Dolphins' Mike Gesicki on critical fourth-down play: ‘I thought it was a catch'

SANTA CLARA, Calif. — Mike Gesicki thought it was a catch.

The officials did, too.

The cameras told another story, and once San Francisco coach Kyle Shanahan appealed to them, a critical fourth-down conversion by Gesicki was overturned, handing the 49ers the ball and eventually a 33-17 victory.

The play was a fourth-and-2 from the 49ers’ 36-yard line with 6:03 remaining. Dolphins coach Mike McDaniel had little choice but to take the gamble because three minutes earlier, he took a much bigger risk that paid off.

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Dolphins tight end Mike Gesicki battles the 49ers' Dre Greenlaw for what would be a fourth-down conversion. It was first ruled a catch, but overturned via coach's challenge.
Dolphins tight end Mike Gesicki battles the 49ers' Dre Greenlaw for what would be a fourth-down conversion. It was first ruled a catch, but overturned via coach's challenge.

Gesicki, a tight end, said the Dolphins had two options on his play: one was a play for man coverage, one for zone. Zone, it was. Tua Tagovailoa hit Gesicki just before Gesicki fell out of bounds with Dre Greenlaw draped over him. Officials initially credited Gesicki with a 3-yard gain. Shanahan reached for his challenge flag.

“Dude stuck his arm in, so it ended up hitting like his forearm or whatever,” Gesicki said. “So I tried to catch it off of the ricochet of hitting his arm.

“I pinned it against like my head as I was going down. I don’t know. I’m not in the booth or on TVs. I don’t see all the angles. But it seems like all the angles that I saw, it looked like a completion.”

Officials finally determined Gesicki didn’t have control of the ball.

“I don’t know,” Gesicki said. “I mean, who knows these days, catch or no catch, whatever it is? But I thought it was a catch and especially when you call it on the field. I mean, it is what it is.”

Receiver Tyreek Hill said the Dolphins can’t cut it that close in the future.

“As a guy who’s been in this league for a long time, you can’t put a game in the referees’ hands,” Hill said. “The referees, they did a great job with calling the game all game. So I feel like at a moment like that, we just can’t give them the opportunity to put us in that situation. So a great play call, great execution by Tua and Mike. We’ve just got to clean it up a little bit better.”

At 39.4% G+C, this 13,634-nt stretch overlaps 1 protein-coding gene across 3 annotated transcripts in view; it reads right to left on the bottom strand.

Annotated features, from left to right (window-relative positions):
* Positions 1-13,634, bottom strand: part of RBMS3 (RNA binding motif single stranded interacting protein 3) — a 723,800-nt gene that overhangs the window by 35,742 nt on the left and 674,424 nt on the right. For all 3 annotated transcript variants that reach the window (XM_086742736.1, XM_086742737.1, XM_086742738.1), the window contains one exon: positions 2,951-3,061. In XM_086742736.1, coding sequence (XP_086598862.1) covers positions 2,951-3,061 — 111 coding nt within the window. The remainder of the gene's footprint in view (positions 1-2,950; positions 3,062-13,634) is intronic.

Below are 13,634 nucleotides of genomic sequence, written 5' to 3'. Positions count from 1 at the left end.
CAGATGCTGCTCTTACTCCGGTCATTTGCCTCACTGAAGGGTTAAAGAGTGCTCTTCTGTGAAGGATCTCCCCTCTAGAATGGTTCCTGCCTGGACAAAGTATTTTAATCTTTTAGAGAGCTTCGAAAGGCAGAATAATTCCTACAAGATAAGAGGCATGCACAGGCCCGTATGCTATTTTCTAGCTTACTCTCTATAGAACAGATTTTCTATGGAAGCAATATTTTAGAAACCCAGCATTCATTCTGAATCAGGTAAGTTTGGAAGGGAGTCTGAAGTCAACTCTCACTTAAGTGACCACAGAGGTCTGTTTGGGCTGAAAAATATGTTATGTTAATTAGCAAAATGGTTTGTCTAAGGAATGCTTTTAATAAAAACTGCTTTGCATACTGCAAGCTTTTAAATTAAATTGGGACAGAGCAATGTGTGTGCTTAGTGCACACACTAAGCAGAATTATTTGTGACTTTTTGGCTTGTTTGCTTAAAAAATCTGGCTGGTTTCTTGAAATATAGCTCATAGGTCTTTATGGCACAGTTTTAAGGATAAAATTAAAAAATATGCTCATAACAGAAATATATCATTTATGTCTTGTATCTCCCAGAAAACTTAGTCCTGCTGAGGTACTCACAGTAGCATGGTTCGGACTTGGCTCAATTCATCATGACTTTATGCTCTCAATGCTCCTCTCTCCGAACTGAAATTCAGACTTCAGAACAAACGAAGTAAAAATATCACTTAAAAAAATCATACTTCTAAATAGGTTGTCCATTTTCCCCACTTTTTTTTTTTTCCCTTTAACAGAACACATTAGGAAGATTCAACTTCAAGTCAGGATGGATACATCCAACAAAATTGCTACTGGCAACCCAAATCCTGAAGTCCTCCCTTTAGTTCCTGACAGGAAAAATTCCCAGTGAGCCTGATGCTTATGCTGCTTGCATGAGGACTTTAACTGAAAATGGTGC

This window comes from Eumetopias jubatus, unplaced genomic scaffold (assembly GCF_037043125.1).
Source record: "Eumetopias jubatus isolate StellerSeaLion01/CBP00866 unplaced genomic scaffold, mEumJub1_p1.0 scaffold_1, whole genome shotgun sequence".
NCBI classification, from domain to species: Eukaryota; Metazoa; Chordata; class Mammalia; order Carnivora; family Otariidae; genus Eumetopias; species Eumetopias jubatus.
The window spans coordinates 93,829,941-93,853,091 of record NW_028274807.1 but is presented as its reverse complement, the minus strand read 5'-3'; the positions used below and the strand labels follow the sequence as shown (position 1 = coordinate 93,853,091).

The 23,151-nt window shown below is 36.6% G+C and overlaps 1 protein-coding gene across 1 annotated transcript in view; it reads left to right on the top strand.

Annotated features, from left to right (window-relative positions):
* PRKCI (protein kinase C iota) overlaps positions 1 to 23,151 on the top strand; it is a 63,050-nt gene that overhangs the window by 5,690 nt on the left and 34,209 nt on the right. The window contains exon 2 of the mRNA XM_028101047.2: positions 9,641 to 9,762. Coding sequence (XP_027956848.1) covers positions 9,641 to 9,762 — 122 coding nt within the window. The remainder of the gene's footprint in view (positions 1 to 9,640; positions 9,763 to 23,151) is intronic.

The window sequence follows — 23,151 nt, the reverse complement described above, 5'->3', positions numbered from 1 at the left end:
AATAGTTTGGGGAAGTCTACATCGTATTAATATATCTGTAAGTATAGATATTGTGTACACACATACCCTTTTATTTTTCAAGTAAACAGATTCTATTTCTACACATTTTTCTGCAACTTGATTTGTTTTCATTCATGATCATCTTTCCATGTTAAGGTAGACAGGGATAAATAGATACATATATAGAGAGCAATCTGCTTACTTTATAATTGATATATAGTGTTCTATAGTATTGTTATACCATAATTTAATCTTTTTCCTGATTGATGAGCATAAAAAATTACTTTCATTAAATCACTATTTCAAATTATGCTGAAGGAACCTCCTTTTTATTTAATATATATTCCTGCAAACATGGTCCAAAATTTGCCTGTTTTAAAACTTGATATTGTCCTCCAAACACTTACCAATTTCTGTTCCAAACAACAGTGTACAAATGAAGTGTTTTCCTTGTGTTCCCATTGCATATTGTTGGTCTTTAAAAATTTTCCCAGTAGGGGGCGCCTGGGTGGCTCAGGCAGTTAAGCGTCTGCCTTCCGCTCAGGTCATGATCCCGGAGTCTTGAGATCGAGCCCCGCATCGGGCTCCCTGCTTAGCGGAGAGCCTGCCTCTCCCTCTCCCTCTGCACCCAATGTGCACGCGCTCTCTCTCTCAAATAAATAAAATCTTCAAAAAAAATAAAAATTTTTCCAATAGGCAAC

Once the 49ers took possession, they not only ate up nearly four minutes, but they drove 34 yards in 10 plays for a 48-yard field goal and a 26-17 lead. Then, on the next play from scrimmage, the 49ers returned a Tagovailoa fumble for a touchdown to make it look like a runaway.

The irony is that earlier, it seemed as if things were lining up for the Dolphins to be the ones running away with the win. On the first play from scrimmage, Tagovailoa hit Trent Sherfield for a 75-yard touchdown. Ten seconds in, Miami had a 7-0 lead.

“I was like, ‘Whoa, Trent Sherfield’s kind of fast, huh?’ ” Hill said.

Running back Raheem Mostert, also recognized as one of the NFL’s fastest players, added, “I was just trying to pick up speed and trying to get down as fast as I can and see if I can try to get a block or two.”

Sherfield’s score, and Tagovailoa’s 45-yard strike to Hill early in the fourth quarter, proved to be the exception. In between those bolts of lightning, the Dolphins had seven possessions, resulting in three points, two interceptions and four punts. To call it an uneven performance by one of the league’s best offenses would be an understatement.

“It’s football,” running back Jeff Wilson said. “I mean, you can’t really calculate or understand or know everything that’s going to happen after every play. That’s why it’s entertaining for everybody.”

The Dolphins ran only 45 plays to San Francisco’s 79. Miami’s running game especially took a hit, attempting only eight carries for 33 yards.

“I’ve talked to the running backs already and told them that we’re going to do a little bit extra meeting time,” Mostert said.

The job was made tougher because starting tackles Terron Armstead (pectoral) and Austin Jackson (ribs) were out. That contributed to McDaniel having to roll the dice on those fourth downs.

“I always respect Mike’s calls,” center Connor Williams said. “I mean, you’ve got to love him for it. I think he understands what we’re feeling. Obviously, we want to go for it, too.”

Hill’s emotions were clear as the game went on. He was making no apologies for any frustration.

“My message to all the guys is just let your passion show, dawg,” Hill said. “I feel like a lot of people may take it as frustration. I look at it as passion. That’s all this game is about.”

Hal Habib covers the Dolphins for The Post. Help support our journalism. Subscribe today.

This article originally appeared on Palm Beach Post: Dolphins' Mike Gesicki thought fourth-down play was a catch